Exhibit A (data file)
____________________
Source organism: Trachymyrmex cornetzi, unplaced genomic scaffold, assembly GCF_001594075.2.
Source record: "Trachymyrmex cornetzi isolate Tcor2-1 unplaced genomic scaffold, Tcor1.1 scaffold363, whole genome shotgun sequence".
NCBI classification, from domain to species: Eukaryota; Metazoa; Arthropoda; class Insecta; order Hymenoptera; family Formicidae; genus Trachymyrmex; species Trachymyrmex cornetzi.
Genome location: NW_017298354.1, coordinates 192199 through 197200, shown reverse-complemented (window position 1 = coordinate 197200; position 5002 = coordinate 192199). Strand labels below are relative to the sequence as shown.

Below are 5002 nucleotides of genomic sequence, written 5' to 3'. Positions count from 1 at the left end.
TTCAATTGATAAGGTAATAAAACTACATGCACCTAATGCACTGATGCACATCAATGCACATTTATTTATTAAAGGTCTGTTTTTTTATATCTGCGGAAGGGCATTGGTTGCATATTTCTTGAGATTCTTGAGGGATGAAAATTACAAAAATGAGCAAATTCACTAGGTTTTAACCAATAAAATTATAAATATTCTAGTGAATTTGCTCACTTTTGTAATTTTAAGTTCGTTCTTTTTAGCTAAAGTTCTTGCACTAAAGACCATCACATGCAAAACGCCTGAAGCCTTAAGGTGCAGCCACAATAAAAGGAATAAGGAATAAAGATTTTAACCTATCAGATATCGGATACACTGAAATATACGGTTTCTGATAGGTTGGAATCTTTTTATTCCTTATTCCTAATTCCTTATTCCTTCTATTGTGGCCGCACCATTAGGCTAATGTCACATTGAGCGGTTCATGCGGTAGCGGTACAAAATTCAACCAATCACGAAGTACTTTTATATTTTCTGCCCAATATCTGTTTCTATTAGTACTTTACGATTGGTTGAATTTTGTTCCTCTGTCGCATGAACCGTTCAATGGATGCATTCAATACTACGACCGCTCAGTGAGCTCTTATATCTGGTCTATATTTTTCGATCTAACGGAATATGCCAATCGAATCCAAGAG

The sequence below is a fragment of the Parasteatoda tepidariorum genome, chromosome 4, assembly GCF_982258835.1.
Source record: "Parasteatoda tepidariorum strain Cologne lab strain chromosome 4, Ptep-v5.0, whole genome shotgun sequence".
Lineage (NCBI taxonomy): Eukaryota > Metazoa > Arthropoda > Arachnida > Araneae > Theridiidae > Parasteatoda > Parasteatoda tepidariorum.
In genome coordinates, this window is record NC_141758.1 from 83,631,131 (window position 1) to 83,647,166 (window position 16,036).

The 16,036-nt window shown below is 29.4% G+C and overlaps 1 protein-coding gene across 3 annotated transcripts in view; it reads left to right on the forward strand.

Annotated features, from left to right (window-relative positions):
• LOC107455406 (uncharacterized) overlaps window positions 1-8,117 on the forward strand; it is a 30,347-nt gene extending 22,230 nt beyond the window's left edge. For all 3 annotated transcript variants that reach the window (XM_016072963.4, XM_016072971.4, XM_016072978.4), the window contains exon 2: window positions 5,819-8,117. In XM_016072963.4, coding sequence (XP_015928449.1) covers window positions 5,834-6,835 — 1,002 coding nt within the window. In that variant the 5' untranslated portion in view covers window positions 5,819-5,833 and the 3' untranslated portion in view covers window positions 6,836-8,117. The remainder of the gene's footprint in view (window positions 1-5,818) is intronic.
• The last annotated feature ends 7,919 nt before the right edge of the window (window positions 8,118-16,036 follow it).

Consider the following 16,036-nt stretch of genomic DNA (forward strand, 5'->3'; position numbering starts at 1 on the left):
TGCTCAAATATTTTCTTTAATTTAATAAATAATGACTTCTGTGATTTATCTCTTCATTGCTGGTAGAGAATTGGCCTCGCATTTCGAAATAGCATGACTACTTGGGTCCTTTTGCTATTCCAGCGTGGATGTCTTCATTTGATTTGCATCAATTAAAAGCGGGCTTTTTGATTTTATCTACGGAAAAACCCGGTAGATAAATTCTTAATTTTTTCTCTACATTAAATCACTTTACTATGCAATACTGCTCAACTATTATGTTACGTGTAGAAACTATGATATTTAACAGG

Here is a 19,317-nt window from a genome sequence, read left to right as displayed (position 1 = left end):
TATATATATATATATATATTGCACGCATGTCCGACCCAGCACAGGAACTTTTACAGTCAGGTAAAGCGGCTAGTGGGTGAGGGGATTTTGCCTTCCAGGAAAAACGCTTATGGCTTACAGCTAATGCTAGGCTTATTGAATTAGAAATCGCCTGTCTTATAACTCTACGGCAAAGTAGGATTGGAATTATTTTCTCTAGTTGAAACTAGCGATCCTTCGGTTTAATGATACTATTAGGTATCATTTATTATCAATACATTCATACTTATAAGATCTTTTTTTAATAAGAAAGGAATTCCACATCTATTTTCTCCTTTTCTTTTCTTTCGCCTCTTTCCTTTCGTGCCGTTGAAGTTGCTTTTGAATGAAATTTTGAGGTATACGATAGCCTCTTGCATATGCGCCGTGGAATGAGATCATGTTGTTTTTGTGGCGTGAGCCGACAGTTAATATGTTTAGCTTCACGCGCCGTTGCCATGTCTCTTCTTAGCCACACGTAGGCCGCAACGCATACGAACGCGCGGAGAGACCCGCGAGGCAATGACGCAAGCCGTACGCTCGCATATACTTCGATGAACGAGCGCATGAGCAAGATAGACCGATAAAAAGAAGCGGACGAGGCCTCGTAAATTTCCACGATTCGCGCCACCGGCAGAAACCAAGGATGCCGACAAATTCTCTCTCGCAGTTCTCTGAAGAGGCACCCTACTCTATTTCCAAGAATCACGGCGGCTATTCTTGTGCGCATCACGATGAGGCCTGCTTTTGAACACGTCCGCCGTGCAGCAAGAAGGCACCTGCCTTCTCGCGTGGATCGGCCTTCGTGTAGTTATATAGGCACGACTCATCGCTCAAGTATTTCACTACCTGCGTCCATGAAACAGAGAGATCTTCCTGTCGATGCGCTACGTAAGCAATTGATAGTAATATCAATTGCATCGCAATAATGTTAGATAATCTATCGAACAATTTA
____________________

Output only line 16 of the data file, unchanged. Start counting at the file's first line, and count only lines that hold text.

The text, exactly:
TGCTCAAATATTTTCTTTAATTTAATAAATAATGACTTCTGTGATTTATCTCTTCATTGCTGGTAGAGAATTGGCCTCGCATTTCGAAATAGCATGACTACTTGGGTCCTTTTGCTATTCCAGCGTGGATGTCTTCATTTGATTTGCATCAATTAAAAGCGGGCTTTTTGATTTTATCTACGGAAAAACCCGGTAGATAAATTCTTAATTTTTTCTCTACATTAAATCACTTTACTATGCAATACTGCTCAACTATTATGTTACGTGTAGAAACTATGATATTTAACAGG